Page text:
Interuniversity campus in Smart City: 5 perspectives
How will the construction of such an object affect the development of Kazan universities and the city itself?
At the strategic session on designing the development of science and technology on the basis of Tatarstan universities held in the last days of November, the news was announced that a grandiose university campus is planned to be built in the Laishevsky district of our republic. It is intended to become the basis for the creation of a world-class scientific and educational centre. The development of universities with the use of large-scale development tools has been one of the key areas of higher education development for several years, but until now this has almost never happened with the universities of our republic. The new project of the regional authorities allows us to think about how such an initiative can affect the development of Kazan universities in particular and the city as a whole. Anna Svirina, the vice-rector for science and development of the TISBI University of Management, discusses the five perspectives of the construction of the interuniversity campus in her author's column for Realnoe Vremya.
Students, professors, researchers and other university-related employees make up almost 10% of the population of Kazan. That there are so many of them is noticeable if we compare roads and public transport in June and in July (in June, there are no schoolchildren and the traffic associated with them, and in universities, on the contrary, it is examination period — a rush season). Probably, a comparable number of people are involved in retail. To imagine what it means building a declared interuniversity campus and move universities there, imagine for a second: shopping centres and chain stores of Kazan have moved to the airport area. Such a large-scale change involves every third household in the city.
The second perspective is to some extent a continuation of the first. Kazan is a university city and the capital. Universities have been built in such cities for a long time, and their inhabitants largely determine what the city centre looks like. With them, the centre becomes more dynamic, looks younger, there are more slightly strange establishments in it in the eyes of the layman — and the city becomes different. Certainly, Kazan is not Uppsala (a city in Sweden — ed.), which has 20 thousand people in summer, and more than 100 thousand in winter, and yet it is difficult for me to imagine the heart of Kazan without a student community that adds colours to it. Even without professors in the centre, the city will become different.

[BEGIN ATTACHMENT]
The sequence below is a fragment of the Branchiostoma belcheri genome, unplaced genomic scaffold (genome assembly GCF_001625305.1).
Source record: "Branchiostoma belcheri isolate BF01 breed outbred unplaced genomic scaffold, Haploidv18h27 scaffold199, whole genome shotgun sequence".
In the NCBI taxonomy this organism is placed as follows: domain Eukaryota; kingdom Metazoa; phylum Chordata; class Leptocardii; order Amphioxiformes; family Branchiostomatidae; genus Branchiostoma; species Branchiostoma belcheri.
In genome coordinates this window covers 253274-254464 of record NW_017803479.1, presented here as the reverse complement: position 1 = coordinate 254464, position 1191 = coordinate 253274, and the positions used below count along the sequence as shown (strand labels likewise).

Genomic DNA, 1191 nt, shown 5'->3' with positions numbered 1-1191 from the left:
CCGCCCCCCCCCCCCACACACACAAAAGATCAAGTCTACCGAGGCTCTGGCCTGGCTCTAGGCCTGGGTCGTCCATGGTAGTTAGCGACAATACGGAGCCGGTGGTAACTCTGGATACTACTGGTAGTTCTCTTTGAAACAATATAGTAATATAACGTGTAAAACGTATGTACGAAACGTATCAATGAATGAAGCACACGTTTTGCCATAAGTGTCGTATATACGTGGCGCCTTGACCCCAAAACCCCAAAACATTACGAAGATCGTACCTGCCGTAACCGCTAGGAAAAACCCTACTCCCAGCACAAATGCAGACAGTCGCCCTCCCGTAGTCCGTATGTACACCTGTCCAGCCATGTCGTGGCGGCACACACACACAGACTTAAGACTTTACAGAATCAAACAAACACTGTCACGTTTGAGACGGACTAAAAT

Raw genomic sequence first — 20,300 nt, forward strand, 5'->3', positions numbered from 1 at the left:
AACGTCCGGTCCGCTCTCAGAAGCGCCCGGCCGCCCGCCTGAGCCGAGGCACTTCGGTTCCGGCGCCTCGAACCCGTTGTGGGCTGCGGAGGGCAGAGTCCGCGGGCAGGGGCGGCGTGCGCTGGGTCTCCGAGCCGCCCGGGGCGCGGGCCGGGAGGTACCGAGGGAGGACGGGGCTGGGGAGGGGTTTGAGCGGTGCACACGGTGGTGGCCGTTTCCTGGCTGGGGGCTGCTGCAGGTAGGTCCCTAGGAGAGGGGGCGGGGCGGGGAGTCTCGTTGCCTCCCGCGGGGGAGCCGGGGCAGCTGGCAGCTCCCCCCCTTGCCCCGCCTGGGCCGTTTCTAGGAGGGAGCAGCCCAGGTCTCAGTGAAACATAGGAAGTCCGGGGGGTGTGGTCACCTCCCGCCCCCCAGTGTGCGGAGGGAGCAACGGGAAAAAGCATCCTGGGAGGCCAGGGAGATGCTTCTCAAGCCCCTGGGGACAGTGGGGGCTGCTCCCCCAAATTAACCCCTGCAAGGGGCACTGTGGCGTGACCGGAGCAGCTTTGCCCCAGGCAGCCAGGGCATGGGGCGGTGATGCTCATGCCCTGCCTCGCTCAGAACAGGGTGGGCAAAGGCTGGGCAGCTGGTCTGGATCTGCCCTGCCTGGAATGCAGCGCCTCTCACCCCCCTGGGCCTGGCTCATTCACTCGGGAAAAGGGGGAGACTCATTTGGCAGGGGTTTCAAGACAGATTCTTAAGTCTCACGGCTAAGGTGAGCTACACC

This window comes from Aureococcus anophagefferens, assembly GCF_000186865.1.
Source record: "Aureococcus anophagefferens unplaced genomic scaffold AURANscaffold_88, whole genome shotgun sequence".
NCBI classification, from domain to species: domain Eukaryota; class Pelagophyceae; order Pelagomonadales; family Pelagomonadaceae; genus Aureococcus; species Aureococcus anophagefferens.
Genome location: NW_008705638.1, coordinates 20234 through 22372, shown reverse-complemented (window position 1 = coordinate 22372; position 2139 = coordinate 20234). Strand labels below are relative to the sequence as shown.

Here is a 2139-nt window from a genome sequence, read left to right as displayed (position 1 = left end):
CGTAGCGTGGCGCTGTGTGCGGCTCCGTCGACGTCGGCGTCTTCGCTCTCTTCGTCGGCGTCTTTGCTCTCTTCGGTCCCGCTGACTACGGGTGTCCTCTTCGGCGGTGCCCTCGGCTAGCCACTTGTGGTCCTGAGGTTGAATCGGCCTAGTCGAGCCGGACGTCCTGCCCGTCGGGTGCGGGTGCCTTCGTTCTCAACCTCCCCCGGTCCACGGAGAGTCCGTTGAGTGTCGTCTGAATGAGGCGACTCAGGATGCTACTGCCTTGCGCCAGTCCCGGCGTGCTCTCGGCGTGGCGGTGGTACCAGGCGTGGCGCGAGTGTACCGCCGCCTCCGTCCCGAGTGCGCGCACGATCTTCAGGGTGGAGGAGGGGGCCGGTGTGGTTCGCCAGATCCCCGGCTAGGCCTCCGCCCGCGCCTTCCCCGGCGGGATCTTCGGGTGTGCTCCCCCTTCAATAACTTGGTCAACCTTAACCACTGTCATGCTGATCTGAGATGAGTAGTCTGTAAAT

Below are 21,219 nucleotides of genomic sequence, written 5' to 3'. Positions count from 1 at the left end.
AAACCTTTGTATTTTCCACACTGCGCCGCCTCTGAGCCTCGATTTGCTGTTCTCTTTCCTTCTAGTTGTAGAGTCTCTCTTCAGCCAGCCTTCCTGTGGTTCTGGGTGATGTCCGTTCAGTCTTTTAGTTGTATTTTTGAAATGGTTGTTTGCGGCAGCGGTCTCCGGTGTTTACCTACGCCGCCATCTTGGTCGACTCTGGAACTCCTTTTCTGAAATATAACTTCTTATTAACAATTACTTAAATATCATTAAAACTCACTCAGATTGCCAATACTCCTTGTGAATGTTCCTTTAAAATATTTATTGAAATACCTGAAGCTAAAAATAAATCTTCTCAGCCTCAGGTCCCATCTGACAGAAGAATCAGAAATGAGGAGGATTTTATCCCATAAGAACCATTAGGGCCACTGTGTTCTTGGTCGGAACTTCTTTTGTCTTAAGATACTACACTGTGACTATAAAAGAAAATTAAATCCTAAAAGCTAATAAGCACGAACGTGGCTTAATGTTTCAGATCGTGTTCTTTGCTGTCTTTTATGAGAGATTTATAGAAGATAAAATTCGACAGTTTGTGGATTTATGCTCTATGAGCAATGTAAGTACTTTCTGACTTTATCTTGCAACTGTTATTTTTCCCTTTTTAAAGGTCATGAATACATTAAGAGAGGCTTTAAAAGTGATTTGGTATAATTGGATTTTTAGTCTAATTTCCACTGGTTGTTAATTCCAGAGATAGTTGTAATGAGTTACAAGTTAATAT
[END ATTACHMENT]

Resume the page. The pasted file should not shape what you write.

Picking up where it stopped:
Modern research often requires a huge infrastructure. Probably, there are no plans to make a version of the Large Hadron Collider on the interuniversity campus, but some of the laboratories of KNRTU-KAI, KNRTU, KFU, especially those related to modern engineering, sometimes require gigantic areas. From this point of view, being not squeezed by architectural monuments in the city centre, but by the owners of a large campus is more to the advantage of universities: the laboratories scattered around the city now could be combined in one place. At the same time, when planning such changes, it should be remembered that the transfer of part of the equipment may not be possible for technical reasons — it will fail during transportation (although it may be difficult to believe after moving the TU-144).
If they talk about changes in the organisation of higher education, they usually recall the experience of other countries. Answering the question about how they are, we will have to state that everywhere is different. In the USA, universities are often moved to the outskirts of cities, and they occupy huge territories. In Europe, on the contrary, universities are often located in the centres of old capitals, in historical buildings, of which only the facades remain, and inside there is a modern interior and functional content. Both options have their advantages, one thing remains unchanged — universities change the environment around them, wherever they are.
Laishevsky and Vysokogorsky districts, according to statistics, are the areas with an increasing population, which fully corresponds to the logic of the development of agglomerations. The construction of the interuniversity campus in the Laishevsky district, which has been actively developed in recent years, will also require reformatting the transport system, because a tenth of the city's residents will live and work here. Logically, there will be a question about transport and roads, new interchanges and related tasks.
A significant change in the infrastructure of the educational complex of Kazan is a grandiose project, as is much that is being implemented in the republic. The described five perspectives are only the first questions that arise when you think about how it will be implemented in life.